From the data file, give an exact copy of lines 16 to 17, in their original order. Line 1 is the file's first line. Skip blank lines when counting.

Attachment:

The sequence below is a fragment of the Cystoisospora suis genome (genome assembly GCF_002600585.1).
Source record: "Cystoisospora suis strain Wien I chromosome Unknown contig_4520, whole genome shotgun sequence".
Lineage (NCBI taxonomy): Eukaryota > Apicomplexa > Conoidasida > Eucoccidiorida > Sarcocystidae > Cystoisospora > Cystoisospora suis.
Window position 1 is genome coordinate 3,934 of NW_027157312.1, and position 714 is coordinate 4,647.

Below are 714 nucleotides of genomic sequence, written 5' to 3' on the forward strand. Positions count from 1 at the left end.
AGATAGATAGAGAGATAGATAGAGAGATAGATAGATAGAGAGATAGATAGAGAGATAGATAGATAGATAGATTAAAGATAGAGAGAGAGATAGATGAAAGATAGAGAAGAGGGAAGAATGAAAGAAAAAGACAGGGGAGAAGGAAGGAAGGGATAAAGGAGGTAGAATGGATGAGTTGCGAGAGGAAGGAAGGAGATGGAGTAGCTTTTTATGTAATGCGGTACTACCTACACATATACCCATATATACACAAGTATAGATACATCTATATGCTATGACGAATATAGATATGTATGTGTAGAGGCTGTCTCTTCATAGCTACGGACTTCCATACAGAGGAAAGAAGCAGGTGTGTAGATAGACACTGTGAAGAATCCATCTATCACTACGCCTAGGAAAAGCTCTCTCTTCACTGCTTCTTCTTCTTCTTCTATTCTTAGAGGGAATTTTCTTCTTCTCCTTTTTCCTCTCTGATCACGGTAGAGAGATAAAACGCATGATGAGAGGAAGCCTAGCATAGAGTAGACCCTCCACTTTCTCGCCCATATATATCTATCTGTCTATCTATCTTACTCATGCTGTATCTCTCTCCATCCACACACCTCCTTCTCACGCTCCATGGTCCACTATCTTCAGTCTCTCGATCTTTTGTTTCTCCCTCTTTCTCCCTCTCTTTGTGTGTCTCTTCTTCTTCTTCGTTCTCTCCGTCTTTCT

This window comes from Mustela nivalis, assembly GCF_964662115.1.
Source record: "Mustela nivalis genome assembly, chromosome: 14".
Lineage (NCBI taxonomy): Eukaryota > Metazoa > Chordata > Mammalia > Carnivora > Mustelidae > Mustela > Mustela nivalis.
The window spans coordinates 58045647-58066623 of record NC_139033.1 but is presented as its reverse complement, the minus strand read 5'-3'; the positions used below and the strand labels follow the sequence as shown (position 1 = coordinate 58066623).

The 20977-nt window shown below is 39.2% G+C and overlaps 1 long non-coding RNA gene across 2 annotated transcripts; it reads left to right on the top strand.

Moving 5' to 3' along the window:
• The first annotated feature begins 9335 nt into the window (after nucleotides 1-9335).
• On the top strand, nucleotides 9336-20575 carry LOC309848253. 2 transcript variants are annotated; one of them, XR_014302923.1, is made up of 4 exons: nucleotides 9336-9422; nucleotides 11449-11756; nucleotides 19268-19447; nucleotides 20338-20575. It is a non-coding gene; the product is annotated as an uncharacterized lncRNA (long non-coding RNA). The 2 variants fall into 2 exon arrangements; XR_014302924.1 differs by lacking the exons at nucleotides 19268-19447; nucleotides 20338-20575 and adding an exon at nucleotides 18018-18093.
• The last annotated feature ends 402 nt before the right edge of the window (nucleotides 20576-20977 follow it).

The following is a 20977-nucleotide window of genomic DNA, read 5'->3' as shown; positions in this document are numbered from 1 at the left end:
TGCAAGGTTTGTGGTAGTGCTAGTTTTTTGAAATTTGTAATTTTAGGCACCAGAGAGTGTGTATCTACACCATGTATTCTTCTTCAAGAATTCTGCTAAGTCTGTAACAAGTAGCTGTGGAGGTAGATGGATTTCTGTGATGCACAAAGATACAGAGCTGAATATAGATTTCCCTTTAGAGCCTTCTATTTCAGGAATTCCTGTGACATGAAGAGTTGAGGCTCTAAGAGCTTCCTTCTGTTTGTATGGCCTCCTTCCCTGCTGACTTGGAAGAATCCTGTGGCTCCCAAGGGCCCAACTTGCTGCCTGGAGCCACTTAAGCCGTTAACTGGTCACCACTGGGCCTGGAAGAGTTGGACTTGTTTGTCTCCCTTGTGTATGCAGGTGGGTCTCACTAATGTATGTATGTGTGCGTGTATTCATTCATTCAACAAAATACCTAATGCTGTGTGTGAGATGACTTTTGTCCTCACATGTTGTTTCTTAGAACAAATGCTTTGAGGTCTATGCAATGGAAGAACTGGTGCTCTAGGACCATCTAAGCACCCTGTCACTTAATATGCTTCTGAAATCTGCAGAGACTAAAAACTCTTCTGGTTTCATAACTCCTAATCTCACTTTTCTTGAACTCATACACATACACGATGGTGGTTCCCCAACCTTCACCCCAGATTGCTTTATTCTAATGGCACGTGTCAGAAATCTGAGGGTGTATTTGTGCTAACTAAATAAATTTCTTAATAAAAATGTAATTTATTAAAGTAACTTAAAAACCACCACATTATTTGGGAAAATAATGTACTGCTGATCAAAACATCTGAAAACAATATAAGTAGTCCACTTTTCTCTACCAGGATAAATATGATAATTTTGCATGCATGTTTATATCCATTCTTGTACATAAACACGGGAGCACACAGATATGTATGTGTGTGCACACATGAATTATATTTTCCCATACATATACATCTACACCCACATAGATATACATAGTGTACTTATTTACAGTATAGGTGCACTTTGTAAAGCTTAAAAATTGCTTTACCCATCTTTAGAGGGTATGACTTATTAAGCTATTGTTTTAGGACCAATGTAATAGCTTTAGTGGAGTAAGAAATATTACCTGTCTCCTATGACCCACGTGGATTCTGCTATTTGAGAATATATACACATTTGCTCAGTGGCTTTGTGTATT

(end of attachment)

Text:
The following is a 20977-nucleotide window of genomic DNA, read 5'->3' as shown; positions in this document are numbered from 1 at the left end:
TGCAAGGTTTGTGGTAGTGCTAGTTTTTTGAAATTTGTAATTTTAGGCACCAGAGAGTGTGTATCTACACCATGTATTCTTCTTCAAGAATTCTGCTAAGTCTGTAACAAGTAGCTGTGGAGGTAGATGGATTTCTGTGATGCACAAAGATACAGAGCTGAATATAGATTTCCCTTTAGAGCCTTCTATTTCAGGAATTCCTGTGACATGAAGAGTTGAGGCTCTAAGAGCTTCCTTCTGTTTGTATGGCCTCCTTCCCTGCTGACTTGGAAGAATCCTGTGGCTCCCAAGGGCCCAACTTGCTGCCTGGAGCCACTTAAGCCGTTAACTGGTCACCACTGGGCCTGGAAGAGTTGGACTTGTTTGTCTCCCTTGTGTATGCAGGTGGGTCTCACTAATGTATGTATGTGTGCGTGTATTCATTCATTCAACAAAATACCTAATGCTGTGTGTGAGATGACTTTTGTCCTCACATGTTGTTTCTTAGAACAAATGCTTTGAGGTCTATGCAATGGAAGAACTGGTGCTCTAGGACCATCTAAGCACCCTGTCACTTAATATGCTTCTGAAATCTGCAGAGACTAAAAACTCTTCTGGTTTCATAACTCCTAATCTCACTTTTCTTGAACTCATACACATACACGATGGTGGTTCCCCAACCTTCACCCCAGATTGCTTTATTCTAATGGCACGTGTCAGAAATCTGAGGGTGTATTTGTGCTAACTAAATAAATTTCTTAATAAAAATGTAATTTATTAAAGTAACTTAAAAACCACCACATTATTTGGGAAAATAATGTACTGCTGATCAAAACATCTGAAAACAATATAAGTAGTCCACTTTTCTCTACCAGGATAAATATGATAATTTTGCATGCATGTTTATATCCATTCTTGTACATAAACACGGGAGCACACAGATATGTATGTGTGTGCACACATGAATTATATTTTCCCATACATATACATCTACACCCACATAGATATACATAGTGTACTTATTTACAGTATAGGTGCACTTTGTAAAGCTTAAAAATTGCTTTACCCATCTTTAGAGGGTATGACTTATTAAGCTATTGTTTTAGGACCAATGTAATAGCTTTAGTGGAGTAAGAAATATTACCTGTCTCCTATGACCCACGTGGATTCTGCTATTTGAGAATATATACACATTTGCTCAGTGGCTTTGTGTATT